Published on 05/07/2012
An NHS hospital trust has admitted that cancer patients faced “discomfort, worry and possible deterioration” after losing their medical records.
In January, Imperial College Healthcare Trust in London admitted it had uncovered errors in its record keeping, meaning it did not know whether cancer patients had been seen.
Now, official figures passed to The Daily Telegraph show that the mistakes affected more than 1,000 people suspected of having cancer. Some patients were forced to wait two years to be treated when they should have been seen within two weeks.
According to the BBC, at the height of the problems in February around 3,500 patients were waiting longer than the 18 week NHS target for treatment or operations. Some of these patients were recorded as having been on the waiting list since 2009.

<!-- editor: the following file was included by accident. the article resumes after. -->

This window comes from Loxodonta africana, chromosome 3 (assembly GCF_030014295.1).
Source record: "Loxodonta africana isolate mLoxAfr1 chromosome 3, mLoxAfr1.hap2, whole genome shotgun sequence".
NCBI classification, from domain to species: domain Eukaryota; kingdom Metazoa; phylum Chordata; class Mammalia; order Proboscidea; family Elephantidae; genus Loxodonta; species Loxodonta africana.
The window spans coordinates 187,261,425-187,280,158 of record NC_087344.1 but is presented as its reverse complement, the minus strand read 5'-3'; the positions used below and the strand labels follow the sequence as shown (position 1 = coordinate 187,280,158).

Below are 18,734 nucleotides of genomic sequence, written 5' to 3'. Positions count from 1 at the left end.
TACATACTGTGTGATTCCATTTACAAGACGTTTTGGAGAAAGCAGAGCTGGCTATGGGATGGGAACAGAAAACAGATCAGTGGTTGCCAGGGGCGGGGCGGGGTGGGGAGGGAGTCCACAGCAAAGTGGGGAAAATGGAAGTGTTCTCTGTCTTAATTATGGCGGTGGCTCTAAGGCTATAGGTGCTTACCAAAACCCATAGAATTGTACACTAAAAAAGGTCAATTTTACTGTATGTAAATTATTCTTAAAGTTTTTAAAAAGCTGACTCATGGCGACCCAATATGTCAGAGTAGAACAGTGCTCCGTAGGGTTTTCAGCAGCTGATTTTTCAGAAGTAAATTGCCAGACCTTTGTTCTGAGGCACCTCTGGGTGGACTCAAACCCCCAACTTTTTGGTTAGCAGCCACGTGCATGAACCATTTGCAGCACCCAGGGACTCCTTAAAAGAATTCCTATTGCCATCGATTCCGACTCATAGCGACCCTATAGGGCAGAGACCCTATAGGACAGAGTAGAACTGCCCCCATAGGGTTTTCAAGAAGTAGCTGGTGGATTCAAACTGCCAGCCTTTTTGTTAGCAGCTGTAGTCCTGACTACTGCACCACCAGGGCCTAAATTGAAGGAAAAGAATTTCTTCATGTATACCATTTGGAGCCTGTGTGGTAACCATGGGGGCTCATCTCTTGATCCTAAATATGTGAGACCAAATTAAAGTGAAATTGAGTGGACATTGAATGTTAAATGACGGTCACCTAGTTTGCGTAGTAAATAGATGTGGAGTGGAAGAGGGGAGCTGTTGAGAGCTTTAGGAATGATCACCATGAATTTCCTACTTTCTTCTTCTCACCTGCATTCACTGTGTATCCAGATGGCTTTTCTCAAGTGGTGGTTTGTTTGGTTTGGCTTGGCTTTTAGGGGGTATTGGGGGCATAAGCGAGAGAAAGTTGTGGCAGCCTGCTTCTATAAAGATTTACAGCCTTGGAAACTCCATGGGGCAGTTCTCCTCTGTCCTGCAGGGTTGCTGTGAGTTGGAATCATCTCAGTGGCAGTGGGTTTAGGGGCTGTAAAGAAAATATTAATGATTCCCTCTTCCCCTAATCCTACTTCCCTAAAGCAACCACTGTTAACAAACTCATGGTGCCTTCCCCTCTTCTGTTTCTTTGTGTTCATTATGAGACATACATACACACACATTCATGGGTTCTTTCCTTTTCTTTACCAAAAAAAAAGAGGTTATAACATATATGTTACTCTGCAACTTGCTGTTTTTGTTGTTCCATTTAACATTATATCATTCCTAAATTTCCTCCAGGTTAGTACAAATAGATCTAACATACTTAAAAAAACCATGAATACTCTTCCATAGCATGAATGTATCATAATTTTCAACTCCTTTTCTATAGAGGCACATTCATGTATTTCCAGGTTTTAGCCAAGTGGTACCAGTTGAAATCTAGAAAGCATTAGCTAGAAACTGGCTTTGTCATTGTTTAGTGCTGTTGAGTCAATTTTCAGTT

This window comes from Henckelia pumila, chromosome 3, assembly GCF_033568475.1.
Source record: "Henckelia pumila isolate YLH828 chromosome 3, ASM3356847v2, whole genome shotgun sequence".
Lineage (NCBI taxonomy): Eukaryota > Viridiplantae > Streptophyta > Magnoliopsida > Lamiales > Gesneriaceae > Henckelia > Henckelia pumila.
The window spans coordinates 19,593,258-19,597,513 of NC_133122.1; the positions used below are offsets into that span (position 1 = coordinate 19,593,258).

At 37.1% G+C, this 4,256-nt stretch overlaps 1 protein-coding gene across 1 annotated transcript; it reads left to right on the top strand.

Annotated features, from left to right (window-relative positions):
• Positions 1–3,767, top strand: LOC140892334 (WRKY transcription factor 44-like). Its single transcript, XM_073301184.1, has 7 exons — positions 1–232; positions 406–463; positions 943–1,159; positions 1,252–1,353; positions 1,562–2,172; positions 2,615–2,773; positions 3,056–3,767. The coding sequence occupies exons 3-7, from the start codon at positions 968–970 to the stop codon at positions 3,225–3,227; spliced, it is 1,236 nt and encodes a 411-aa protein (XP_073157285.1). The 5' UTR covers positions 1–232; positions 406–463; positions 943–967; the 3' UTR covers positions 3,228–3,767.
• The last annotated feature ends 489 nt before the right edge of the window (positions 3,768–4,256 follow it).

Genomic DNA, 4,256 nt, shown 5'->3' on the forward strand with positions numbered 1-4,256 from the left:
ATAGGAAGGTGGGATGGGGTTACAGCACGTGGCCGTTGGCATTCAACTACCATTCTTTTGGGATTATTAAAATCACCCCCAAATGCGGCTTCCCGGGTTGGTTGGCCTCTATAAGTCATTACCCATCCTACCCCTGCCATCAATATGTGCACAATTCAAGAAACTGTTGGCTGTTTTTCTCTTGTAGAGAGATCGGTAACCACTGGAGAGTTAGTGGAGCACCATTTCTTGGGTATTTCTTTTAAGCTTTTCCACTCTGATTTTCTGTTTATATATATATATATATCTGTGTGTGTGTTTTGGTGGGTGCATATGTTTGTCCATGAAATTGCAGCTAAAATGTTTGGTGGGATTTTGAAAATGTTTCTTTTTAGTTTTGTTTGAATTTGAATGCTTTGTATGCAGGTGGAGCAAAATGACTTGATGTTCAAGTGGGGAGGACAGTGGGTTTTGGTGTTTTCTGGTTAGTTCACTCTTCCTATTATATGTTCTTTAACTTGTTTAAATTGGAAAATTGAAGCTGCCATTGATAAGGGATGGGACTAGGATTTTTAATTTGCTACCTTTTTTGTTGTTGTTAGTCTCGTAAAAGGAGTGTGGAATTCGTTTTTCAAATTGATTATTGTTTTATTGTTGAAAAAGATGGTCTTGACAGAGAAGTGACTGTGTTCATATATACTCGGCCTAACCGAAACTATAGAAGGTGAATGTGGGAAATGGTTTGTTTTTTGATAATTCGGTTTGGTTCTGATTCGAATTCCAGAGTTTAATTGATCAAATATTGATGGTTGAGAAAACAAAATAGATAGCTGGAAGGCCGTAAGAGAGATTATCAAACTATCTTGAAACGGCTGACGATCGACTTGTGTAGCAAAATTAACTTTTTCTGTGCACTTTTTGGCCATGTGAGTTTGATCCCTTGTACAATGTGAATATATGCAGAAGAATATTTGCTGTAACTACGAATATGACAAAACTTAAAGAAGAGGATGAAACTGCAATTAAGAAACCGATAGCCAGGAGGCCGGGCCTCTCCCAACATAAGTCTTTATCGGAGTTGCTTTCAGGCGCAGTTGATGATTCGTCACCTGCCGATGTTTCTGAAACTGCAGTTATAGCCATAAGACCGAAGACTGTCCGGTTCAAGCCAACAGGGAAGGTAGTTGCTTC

Imperial, which runs four big hospitals in London, has admitted that patients may have faced "discomfort, worry and possible deterioration as a result of a delay".
Currently 1,600 patients without private medical insurance have been waiting for longer than 18 weeks at the trust.
An investigation is now underway into 74 patients who are known to have died since the error. So far it has been concluded that the delay did not contribute to the deaths in 49 cases, but 25 are still under review.
A spokeswoman from Imperial College Healthcare NHS Trust said: “We have carried out a thorough clinical review of records. To date we have found no evidence that these patients have come to clinical harm as a result of our poor record keeping.”
© ActiveQuote Health Ltd. 2012Categories: NHS and Hospitals